We are onto part 7 of the t-shirt pattern drafting series. So far we have gathered our supplies, taken our measurements, performed some of the necessary calculations we needed, drafted the bodice and sleeves of our pattern and finished adjusting the pattern. Now that we have finished drafting the pattern, we will begin cutting out our t-shirt pieces.
The materials you will need are:
- 1-2 yards of stretch knit fabric (the amount will depend on your size, garment length and the fabric width)
- I really like the drape of a rayon blend fabric, but you can use whatever stretch knit you would like. You will need a knit with at least 40% stretch for the neckband.
- If you are new to working with knits, check out episode 2 of my podcast for helpful tips
- Tape Measure
- Bodice and Sleeve Patterns
- Fabric scissors OR cutting mat and rotary cutter
- Iron & ironing board (if your fabric needs pressing)
Note: All cutting instructions assume the direction of most stretch runs perpendicular to the grain line.
Ok let’s begin!
1. Cut your pattern pieces out.
You should consider using a different pair of scissors for cutting the paper than cutting the fabric because paper can dull your fabric scissors.
2. Fold your fabric along the grain line.
Fold along the grain line, parallel to the salvage (factory created edges). To save fabric, try to place the fold so the pattern just fits (ie. not folding the fabric exactly in half)
3. Place your bodice pattern piece so the fold line on your pattern piece is aligned with the fold of the fabric.
I cut the along the front neckline most of the way and then just fold the back neckline out of the way until I need it.
4. Cut your front pattern piece out of the fabric.
This can be done by pinning the pattern to the fabric and using scissors to cut around the outside edge or by working on a cutting mat, placing pattern weights on your pattern and cutting with a rotary cutter.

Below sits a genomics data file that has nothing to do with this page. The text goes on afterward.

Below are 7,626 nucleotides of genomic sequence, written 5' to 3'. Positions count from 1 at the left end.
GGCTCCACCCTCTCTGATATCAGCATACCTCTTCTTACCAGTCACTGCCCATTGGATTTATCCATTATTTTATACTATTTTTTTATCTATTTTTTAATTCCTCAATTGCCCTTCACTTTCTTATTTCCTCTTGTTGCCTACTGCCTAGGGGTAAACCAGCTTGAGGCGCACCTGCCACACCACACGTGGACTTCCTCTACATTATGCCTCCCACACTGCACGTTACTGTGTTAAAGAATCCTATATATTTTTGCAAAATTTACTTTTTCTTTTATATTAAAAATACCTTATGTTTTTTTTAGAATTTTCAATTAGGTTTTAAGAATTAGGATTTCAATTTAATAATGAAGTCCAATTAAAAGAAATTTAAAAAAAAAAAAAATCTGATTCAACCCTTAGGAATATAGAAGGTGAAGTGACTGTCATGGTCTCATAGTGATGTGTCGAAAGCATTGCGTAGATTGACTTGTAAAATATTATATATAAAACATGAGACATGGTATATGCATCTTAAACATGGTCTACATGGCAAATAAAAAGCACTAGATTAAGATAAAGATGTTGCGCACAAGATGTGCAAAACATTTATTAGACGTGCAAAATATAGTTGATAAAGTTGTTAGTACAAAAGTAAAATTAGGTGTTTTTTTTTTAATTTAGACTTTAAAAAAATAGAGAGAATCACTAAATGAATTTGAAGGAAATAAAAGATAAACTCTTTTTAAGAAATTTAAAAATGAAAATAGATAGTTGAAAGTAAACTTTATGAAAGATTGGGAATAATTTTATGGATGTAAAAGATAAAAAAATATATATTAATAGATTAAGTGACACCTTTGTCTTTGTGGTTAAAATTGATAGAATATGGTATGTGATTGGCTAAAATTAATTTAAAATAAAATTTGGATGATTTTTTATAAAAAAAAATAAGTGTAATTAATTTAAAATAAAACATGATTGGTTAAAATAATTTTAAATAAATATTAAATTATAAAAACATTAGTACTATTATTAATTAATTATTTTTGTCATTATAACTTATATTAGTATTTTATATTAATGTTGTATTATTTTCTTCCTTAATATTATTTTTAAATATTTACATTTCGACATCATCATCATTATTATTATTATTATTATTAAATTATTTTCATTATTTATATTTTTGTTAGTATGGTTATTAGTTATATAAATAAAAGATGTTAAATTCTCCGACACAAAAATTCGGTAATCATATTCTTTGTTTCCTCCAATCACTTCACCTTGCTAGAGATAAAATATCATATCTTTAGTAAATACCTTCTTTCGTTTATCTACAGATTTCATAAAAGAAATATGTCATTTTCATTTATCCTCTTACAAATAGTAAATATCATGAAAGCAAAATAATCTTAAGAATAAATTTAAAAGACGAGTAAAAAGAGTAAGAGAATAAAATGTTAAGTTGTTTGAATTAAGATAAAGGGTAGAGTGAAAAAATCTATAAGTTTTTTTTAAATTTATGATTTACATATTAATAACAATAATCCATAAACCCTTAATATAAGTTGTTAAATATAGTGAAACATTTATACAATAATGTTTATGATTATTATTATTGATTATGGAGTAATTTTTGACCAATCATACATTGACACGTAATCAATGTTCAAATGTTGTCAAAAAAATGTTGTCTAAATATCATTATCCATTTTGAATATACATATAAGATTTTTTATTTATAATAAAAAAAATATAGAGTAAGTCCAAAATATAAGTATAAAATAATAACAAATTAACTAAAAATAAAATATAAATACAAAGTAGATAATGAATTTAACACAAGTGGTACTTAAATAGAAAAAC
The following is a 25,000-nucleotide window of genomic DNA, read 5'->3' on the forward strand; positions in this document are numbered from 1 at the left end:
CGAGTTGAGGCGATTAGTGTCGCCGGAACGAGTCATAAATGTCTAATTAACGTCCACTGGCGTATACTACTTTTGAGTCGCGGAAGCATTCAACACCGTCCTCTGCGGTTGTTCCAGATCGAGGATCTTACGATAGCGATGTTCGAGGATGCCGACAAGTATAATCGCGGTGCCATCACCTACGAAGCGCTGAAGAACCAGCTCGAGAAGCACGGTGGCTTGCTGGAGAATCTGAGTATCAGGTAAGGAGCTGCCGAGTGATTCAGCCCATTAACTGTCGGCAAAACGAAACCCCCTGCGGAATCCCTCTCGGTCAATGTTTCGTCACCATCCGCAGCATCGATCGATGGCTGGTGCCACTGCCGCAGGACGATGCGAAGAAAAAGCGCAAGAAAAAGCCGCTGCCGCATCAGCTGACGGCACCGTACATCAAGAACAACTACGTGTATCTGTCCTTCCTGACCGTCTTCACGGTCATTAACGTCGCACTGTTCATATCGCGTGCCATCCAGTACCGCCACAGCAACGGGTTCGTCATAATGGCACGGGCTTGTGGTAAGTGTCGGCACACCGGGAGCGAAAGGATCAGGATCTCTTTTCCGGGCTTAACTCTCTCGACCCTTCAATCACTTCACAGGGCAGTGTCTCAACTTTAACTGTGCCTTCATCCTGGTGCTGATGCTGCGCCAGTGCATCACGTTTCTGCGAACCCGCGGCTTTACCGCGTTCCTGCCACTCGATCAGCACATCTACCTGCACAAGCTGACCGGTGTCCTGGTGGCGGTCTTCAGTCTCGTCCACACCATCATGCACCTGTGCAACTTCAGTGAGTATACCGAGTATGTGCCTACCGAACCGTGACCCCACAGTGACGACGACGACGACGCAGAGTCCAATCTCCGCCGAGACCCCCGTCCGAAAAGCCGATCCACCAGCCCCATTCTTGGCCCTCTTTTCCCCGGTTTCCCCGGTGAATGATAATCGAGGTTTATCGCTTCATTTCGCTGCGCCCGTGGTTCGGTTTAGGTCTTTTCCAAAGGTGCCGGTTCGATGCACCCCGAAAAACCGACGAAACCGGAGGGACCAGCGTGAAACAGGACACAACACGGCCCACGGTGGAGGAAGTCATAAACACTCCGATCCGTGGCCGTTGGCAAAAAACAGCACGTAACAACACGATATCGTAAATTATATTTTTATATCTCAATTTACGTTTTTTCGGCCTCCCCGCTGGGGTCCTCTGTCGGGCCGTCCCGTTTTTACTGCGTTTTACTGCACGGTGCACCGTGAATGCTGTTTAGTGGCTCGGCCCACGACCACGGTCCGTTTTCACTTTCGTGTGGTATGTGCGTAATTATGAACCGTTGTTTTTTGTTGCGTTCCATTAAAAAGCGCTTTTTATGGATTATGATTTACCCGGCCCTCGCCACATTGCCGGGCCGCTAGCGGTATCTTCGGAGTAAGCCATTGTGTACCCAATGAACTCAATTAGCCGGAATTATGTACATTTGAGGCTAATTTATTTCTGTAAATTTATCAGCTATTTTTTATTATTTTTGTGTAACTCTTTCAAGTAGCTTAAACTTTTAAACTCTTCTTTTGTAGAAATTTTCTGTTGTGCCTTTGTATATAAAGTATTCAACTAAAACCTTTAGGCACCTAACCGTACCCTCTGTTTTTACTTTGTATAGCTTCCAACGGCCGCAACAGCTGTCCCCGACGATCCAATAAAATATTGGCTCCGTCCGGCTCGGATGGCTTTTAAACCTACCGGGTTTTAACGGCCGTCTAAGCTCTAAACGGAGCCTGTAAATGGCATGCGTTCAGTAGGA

5. Fold your fabric along the grain line again, making sure that there is enough room for the back bodice.
6. Place the back bodice piece on the fabric, so the fold line is aligned with the fold of the fabric.
7. Cut the back bodice piece out.
8. Fold the fabric along the grain line again, so there is enough room to fit the sleeve piece.
9. Place your sleeve pattern piece on the fabric so the fold line is aligned with the fold of the fabric.
10. Cut your sleeves out.
I like to cut mirror images along the fold, leaving 4 inches of space between the pieces. I then cut two 2″ bands from the space between the cuts.
11. If you are choosing to add bands/cuffs to your sleeves: Cut your cuffs so the cuff width is just equal to your bicep – 0.5″ measurement (+ seam allowances) and the height is double the height you would like the bands to be + double seam allowance you are using.
I cut my bands 2″ high which makes them 0.75″ when sewn on, if I use a 1/4″ seam allowance. I also like to cut them on the fold and just slightly shorter than the width of the bottom of the sleeve (so they are tight on my arm).
12. Measure your patten neckline using a tape measure (this is half of what the total neckline would be since the pattern is drafted on the fold).
13. Calculate the length of your neckband by multiplying the neckline measurement by 0.85 and converting that number into a usable measurement.
If you want to try something other than a band, this blog has some great options!
14. Cut your neckband on the fold, with a width equal to the length you determined in the last step, and double your desired neckband height + double seam allowance.
I like to cut my neckbands about 1.5″ high if I am using a 1/4″ seam allowance, so my final neckband is 0.5″ high. If you’d like to sew a V-neck, this blog has some great instructions (scroll down to the “Draft Your Own V-neck” section).
You now have the pieces cut you will need to begin sewing your t-shirt!
Are you ready to sew? Do you have any questions about cutting your fabric? Share in the comments below or join our Facebook group. If you are sharing on Instagram, don’t forget to use our hashtag #appletreedraftatee 🙂